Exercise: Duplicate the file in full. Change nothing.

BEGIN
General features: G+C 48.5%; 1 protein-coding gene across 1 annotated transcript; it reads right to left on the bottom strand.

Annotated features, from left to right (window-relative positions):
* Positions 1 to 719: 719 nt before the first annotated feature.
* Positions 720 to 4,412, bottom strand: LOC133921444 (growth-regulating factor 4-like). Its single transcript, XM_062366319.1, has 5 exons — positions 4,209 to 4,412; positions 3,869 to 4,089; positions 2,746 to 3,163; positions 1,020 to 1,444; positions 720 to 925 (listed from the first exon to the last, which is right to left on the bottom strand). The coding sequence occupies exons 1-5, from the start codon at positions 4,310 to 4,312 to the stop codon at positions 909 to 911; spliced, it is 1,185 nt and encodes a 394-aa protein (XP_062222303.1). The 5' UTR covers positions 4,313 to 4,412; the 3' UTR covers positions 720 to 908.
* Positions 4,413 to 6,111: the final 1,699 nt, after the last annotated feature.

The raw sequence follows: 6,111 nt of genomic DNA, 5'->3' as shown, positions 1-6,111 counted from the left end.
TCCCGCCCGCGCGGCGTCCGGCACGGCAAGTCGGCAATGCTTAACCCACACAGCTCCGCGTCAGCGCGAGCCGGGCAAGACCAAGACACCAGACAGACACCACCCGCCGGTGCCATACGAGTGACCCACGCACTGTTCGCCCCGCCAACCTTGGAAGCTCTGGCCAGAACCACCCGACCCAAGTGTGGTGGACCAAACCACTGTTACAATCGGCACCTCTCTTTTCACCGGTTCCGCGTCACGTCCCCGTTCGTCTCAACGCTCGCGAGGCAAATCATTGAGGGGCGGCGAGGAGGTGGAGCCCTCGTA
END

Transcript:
General features: G+C 48.5%; 1 protein-coding gene across 1 annotated transcript; it reads right to left on the bottom strand.

Annotated features, from left to right (window-relative positions):
* Positions 1 to 719: 719 nt before the first annotated feature.
* Positions 720 to 4,412, bottom strand: LOC133921444 (growth-regulating factor 4-like). Its single transcript, XM_062366319.1, has 5 exons — positions 4,209 to 4,412; positions 3,869 to 4,089; positions 2,746 to 3,163; positions 1,020 to 1,444; positions 720 to 925 (listed from the first exon to the last, which is right to left on the bottom strand). The coding sequence occupies exons 1-5, from the start codon at positions 4,310 to 4,312 to the stop codon at positions 909 to 911; spliced, it is 1,185 nt and encodes a 394-aa protein (XP_062222303.1). The 5' UTR covers positions 4,313 to 4,412; the 3' UTR covers positions 720 to 908.
* Positions 4,413 to 6,111: the final 1,699 nt, after the last annotated feature.

The raw sequence follows: 6,111 nt of genomic DNA, 5'->3' as shown, positions 1-6,111 counted from the left end.
TCCCGCCCGCGCGGCGTCCGGCACGGCAAGTCGGCAATGCTTAACCCACACAGCTCCGCGTCAGCGCGAGCCGGGCAAGACCAAGACACCAGACAGACACCACCCGCCGGTGCCATACGAGTGACCCACGCACTGTTCGCCCCGCCAACCTTGGAAGCTCTGGCCAGAACCACCCGACCCAAGTGTGGTGGACCAAACCACTGTTACAATCGGCACCTCTCTTTTCACCGGTTCCGCGTCACGTCCCCGTTCGTCTCAACGCTCGCGAGGCAAATCATTGAGGGGCGGCGAGGAGGTGGAGCCCTCGTA